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  • Metropolitan Transformation and the Colonial RelationThe Making of an “Indian Neighborhood” in Postwar Minneapolis
  • David Hugill (bio)

East Franklin Avenue emerged as one of South Minneapolis’ principal commercial corridors at the end of the nineteenth century. Early residents tend to remember the area affectionately. One who spent her youth on East Franklin in the first decades of the twentieth century described it as the attractive center of a tightly knit urban community, a place that “came alive” with the bustle of salubrious commerce in and around meticulously maintained family-run shops.1 Yet such fond reminiscences jar with the descriptions of East Franklin that began to appear in local publications in the decades following World War II. By the mid-1950s, mass suburbanization had begun to hasten the decline of vast stretches of the city’s urban core and East Franklin had begun to suffer some of the most deleterious effects of metropolitan reorganization.

Local journalists took note of these changes and were soon filing dispatches that described the area as an emergent urban slum, teeming with conspicuous signs of economic insecurity and decline. Indigenous people were often at the center of these reports, increasingly associated with the area and counted among the ranks of an inner-city population that had been largely excluded from the spoils of postwar prosperity. In the period following 1945, the Twin Cities Indigenous population grew substantially; while the number of Indigenous people living in Minneapolis and St. Paul numbered only a few hundred at the start of the war, it mushroomed to more than six thousand by the formal end of hostilities in Europe and the [End Page 169] Pacific.2 This migratory process only accelerated after 1945, and by the late 1960s conservative estimates pegged the local population at ten thousand, with many residing in the inner-city.3 Thus by 1957, Minneapolis Tribune reporter Carl Rowan was already describing the presence of an “unofficial reservation” in South Minneapolis. Here, he found “Indian families” living in “wretched” apartment blocks and “dark, squalid, bug-infested dwellings.”4 By 1969 Gerald Vizenor was writing about a crisis that had amplified in scale and intensity. “Thousands of cockroaches infest the kitchens of substandard dwellings rented by Indian families in the poverty area,” he reported of the residential districts that straddled East Franklin Avenue.5 “Many children sit on mattresses close to space heaters in dimly-lighted rooms watching television. They seem happy and oblivious of their surroundings, but their lips are cracked from the dry heat.” By the mid-1980s, a City Pages reporter could describe East Franklin as “one of the most tawdry strips in the city.”6 In his estimation, the Avenue remained “afflicted” by high vacancy in its mature building stock, the damaging effects of a spiraling crisis of unemployment, and a “very visible problem of drunkenness, vagrancy, and panhandling among its predominantly American Indian Street people.” Popular understandings of East Franklin Avenue and the Southside Phillips neighborhood transformed markedly in the wake of the Second World War, as the area came to be associated with poverty, deprivation, and the metropolitan region’s Indigenous population, above all else.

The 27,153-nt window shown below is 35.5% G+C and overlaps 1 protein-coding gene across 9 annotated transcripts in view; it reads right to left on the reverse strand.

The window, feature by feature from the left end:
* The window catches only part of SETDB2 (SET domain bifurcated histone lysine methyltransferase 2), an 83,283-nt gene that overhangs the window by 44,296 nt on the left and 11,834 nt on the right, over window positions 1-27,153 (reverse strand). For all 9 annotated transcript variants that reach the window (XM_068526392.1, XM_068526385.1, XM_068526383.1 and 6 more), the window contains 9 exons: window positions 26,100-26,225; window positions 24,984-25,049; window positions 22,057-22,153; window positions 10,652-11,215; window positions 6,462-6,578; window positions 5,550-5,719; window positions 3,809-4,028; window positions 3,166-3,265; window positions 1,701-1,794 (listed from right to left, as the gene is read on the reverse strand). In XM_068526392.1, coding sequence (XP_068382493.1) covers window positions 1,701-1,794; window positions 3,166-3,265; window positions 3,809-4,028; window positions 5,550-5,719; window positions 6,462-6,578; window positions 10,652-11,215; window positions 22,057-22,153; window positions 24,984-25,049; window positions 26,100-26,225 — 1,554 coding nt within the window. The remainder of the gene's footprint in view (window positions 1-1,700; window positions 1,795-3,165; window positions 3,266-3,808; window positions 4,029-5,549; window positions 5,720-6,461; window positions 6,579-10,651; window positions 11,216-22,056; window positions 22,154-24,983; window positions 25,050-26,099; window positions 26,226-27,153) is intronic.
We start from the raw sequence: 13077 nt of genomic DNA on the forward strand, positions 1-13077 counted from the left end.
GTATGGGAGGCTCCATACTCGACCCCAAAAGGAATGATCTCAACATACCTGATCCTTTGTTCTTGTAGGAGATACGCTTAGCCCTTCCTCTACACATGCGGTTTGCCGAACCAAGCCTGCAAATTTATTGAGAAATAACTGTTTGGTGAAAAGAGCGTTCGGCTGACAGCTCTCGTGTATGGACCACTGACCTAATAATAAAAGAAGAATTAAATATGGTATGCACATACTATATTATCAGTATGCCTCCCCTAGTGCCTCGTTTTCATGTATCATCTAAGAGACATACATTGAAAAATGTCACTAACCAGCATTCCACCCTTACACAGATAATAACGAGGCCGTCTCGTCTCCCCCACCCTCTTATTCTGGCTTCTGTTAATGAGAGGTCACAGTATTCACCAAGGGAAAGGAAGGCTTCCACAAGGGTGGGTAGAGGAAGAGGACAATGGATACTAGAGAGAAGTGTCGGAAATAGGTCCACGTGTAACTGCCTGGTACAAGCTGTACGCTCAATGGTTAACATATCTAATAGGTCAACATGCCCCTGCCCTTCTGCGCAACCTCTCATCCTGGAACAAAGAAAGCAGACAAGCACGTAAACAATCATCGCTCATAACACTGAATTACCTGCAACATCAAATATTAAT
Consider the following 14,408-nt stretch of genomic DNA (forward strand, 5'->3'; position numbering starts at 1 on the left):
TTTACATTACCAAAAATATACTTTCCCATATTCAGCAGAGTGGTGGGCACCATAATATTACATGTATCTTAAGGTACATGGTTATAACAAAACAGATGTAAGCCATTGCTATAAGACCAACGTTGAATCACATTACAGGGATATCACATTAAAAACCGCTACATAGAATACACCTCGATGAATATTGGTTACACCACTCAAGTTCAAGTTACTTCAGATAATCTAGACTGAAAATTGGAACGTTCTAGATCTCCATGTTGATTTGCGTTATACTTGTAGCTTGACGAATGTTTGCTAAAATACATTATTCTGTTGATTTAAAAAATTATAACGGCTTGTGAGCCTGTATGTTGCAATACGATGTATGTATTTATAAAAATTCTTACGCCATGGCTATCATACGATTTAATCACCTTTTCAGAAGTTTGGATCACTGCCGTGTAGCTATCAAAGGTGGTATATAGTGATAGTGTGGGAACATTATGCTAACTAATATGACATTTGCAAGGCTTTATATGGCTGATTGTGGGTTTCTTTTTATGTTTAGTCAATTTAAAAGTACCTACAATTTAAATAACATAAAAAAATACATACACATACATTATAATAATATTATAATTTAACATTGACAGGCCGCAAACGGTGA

In what follows, I consider the material and immaterial practices that lie behind this metamorphosis and the dominant forms of its interpretation. To do so, I pursue a line of inquiry that differs from the two most common approaches that animate existing work on these questions in the context of Minnesota’s Twin Cities. In the first place, I consciously seek to break with a long line of academic, institutional, and journalistic analysis that has approached urban Indigenous marginality as a consequence of dynamics that are internal to Indigenous communities themselves. Here, I am thinking of a range of studies that have sought to make sense of this phenomenon by explaining it as a consequence of the trauma of reservation-to-city migration, the unpreparedness of Indigenous people to cope with the demands of urban life, or the incommensurability of Indigenous “lifestyles” with those of the “dominant society,” among other factors.7 Of course, this problematic approach has long been offset by studies that demonstrate that Indigenous marginality was and is the product of...


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pp. 169-199
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